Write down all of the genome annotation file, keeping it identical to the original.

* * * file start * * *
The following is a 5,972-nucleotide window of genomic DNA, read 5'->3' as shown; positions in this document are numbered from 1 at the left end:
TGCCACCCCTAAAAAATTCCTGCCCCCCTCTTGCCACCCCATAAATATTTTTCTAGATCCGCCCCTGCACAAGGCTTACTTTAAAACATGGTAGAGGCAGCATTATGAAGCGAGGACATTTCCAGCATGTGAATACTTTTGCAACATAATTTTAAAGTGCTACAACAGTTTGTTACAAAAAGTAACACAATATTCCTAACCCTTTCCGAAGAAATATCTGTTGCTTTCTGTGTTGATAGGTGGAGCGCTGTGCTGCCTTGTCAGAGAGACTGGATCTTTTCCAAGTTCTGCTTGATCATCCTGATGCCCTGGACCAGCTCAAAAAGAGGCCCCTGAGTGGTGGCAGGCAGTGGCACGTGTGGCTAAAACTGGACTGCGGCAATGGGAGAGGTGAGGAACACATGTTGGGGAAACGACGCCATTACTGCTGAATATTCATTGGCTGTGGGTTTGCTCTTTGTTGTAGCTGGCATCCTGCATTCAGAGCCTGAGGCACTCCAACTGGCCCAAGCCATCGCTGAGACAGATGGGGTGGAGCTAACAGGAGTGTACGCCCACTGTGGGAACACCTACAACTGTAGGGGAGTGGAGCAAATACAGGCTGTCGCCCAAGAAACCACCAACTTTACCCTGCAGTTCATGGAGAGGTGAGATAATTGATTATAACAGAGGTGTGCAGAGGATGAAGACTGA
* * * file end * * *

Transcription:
The following is a 5,972-nucleotide window of genomic DNA, read 5'->3' as shown; positions in this document are numbered from 1 at the left end:
TGCCACCCCTAAAAAATTCCTGCCCCCCTCTTGCCACCCCATAAATATTTTTCTAGATCCGCCCCTGCACAAGGCTTACTTTAAAACATGGTAGAGGCAGCATTATGAAGCGAGGACATTTCCAGCATGTGAATACTTTTGCAACATAATTTTAAAGTGCTACAACAGTTTGTTACAAAAAGTAACACAATATTCCTAACCCTTTCCGAAGAAATATCTGTTGCTTTCTGTGTTGATAGGTGGAGCGCTGTGCTGCCTTGTCAGAGAGACTGGATCTTTTCCAAGTTCTGCTTGATCATCCTGATGCCCTGGACCAGCTCAAAAAGAGGCCCCTGAGTGGTGGCAGGCAGTGGCACGTGTGGCTAAAACTGGACTGCGGCAATGGGAGAGGTGAGGAACACATGTTGGGGAAACGACGCCATTACTGCTGAATATTCATTGGCTGTGGGTTTGCTCTTTGTTGTAGCTGGCATCCTGCATTCAGAGCCTGAGGCACTCCAACTGGCCCAAGCCATCGCTGAGACAGATGGGGTGGAGCTAACAGGAGTGTACGCCCACTGTGGGAACACCTACAACTGTAGGGGAGTGGAGCAAATACAGGCTGTCGCCCAAGAAACCACCAACTTTACCCTGCAGTTCATGGAGAGGTGAGATAATTGATTATAACAGAGGTGTGCAGAGGATGAAGACTGA